A: It is true that the networking equipment by itself does not consume a lot of power from the perspective of a few single ports. However, this energy efficient technology (EEE) for networking enables energy efficiency across the entire data center which typically has 1000’s or more ports. Enabling EEE is like turning off a bunch of leaky faucets. One might not notice the savings at a single point in time but it will certainly show up in the monthly bill. Ethernet has also been proven to be an extremely scalable technology enabling port consolidation during bandwidth migrations cutting total power consumption (1G to 10G for example) while at that same time increasing performance typically by a factor of 10. In a sense, Ethernet networking is playing a much larger role in turning a data center into the next-generation energy efficient one.
Think of this analogy. When you try to establish a high quality of service (QOS), you may want to have the fastest server with the fastest CPUs in it. However, if you study this carefully, you would find out that the fastest CPUs alone are not the answer. It may be established with fast CPUs, memory, disk, and other components combined. Energy consumption at a data center can be considered in the same way. Networking connects IT equipment together and, by activating and deactivating according to needs, networking controls other IT resources (IT equipment). This energy efficient technology in networking should not be considered just for networking equipment but for all the IT resources and, consequently, the entire data center.
After talking with Wael and David, I pondered the following. My discussion with them reminds me of the argument about whether servers or networking are more important in computing. It is true that servers are the center of computing, and we tend to pay attention only to servers. However, networking ties together servers and other equipment, like storage, to create an IT system. Without fast, low-cost, and energy efficient networking equipment, even the fastest and most energy efficient servers could not deliver, alone, the most energy efficient computing for a data center. This means networking equipment needs to be energy efficient. On top of that, networking equipment should be able to allocate resources dynamically, as needed, and without delay, to ensure the energy efficiency of other IT resources.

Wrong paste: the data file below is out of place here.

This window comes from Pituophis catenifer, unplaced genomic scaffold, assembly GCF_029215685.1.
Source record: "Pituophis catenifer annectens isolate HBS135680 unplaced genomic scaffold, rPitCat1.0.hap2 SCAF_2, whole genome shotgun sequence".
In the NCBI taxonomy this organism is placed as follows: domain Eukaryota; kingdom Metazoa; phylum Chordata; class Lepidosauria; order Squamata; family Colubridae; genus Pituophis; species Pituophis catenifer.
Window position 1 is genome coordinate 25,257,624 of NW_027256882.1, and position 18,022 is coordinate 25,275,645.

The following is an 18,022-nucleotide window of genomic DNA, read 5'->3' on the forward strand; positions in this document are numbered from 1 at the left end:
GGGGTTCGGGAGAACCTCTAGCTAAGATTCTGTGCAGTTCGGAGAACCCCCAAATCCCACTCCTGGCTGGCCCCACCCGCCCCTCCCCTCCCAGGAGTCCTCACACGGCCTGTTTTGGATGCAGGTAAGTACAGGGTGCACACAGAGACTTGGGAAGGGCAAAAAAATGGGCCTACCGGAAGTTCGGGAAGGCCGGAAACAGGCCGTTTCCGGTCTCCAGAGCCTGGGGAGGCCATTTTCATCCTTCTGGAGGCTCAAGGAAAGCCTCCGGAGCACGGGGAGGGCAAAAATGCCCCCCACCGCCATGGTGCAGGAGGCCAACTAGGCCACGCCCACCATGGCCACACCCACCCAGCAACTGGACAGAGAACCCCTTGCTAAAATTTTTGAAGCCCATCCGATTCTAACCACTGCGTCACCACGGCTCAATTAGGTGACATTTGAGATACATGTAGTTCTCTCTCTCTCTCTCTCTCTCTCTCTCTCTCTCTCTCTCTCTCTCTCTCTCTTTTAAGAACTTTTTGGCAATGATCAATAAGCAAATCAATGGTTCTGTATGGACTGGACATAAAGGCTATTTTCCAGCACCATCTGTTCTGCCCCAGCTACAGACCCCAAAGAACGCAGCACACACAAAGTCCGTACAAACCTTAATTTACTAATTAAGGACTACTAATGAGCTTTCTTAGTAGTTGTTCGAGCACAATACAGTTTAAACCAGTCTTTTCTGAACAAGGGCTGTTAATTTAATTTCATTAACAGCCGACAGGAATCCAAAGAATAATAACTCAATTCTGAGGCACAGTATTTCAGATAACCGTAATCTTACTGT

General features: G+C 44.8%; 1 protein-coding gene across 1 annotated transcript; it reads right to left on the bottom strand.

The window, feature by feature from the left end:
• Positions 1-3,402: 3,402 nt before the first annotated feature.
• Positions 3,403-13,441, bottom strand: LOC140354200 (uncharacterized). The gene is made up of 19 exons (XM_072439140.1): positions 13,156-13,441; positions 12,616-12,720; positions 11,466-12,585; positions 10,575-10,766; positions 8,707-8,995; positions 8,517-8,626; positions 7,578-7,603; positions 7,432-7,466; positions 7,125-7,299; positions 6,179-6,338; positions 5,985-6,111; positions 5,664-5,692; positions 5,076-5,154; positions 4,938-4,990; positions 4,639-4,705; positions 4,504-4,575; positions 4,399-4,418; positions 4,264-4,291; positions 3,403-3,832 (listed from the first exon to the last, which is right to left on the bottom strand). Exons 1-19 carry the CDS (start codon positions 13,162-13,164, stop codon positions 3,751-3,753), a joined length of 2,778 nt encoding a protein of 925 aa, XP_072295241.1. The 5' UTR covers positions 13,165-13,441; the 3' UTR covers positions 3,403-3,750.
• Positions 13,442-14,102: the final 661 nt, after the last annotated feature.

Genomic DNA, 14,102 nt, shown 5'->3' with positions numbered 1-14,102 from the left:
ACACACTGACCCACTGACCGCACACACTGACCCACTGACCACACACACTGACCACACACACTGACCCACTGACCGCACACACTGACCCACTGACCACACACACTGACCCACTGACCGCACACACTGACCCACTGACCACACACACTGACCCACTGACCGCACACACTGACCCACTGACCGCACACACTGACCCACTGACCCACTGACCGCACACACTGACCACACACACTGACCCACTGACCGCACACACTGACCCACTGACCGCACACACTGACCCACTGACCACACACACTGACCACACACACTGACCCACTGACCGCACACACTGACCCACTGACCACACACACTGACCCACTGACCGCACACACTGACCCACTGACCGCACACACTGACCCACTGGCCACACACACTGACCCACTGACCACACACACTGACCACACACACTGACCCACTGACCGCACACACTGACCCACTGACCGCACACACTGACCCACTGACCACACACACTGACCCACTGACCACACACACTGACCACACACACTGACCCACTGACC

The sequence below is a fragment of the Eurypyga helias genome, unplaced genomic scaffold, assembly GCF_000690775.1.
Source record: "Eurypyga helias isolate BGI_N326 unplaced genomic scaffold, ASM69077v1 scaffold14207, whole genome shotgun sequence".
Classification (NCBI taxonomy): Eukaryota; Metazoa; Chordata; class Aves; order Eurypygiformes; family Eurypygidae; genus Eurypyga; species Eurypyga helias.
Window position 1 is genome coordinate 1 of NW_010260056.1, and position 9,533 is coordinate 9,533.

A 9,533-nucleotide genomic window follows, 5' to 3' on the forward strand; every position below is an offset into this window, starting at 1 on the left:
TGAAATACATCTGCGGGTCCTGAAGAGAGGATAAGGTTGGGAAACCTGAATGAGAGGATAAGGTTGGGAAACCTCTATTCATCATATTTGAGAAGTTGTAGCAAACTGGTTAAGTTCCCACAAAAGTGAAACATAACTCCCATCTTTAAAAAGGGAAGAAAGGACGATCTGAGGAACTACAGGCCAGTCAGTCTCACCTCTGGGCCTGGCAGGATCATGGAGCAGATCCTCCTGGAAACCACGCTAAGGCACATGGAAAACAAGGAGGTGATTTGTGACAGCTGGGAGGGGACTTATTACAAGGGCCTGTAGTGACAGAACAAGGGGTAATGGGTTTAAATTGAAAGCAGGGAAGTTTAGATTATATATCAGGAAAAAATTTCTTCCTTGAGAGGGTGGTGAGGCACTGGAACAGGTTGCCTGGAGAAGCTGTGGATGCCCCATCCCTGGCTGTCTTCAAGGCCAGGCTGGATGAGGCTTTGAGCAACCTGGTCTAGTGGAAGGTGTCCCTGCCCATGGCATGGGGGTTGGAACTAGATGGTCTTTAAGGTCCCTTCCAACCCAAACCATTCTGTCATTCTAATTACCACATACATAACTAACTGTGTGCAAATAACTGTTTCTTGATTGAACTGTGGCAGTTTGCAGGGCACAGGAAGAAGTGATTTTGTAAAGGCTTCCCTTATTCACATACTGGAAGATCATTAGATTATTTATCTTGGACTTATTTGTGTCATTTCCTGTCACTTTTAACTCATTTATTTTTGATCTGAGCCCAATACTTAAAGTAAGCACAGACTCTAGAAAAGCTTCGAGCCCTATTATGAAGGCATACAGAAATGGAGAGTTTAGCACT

When the IT energy efficiency discussion was in its infancy a few years ago, it was O.K. to discuss each category of IT equipment in a data center separately to see how much it consumed in order to control its consumption. As IT equipment is being integrated and coming to function as one system, it is time to consider the energy efficiency of the IT system as a whole.
There are a few more technologies for making networking equipment more energy efficient, but I will cover them sometime in the future.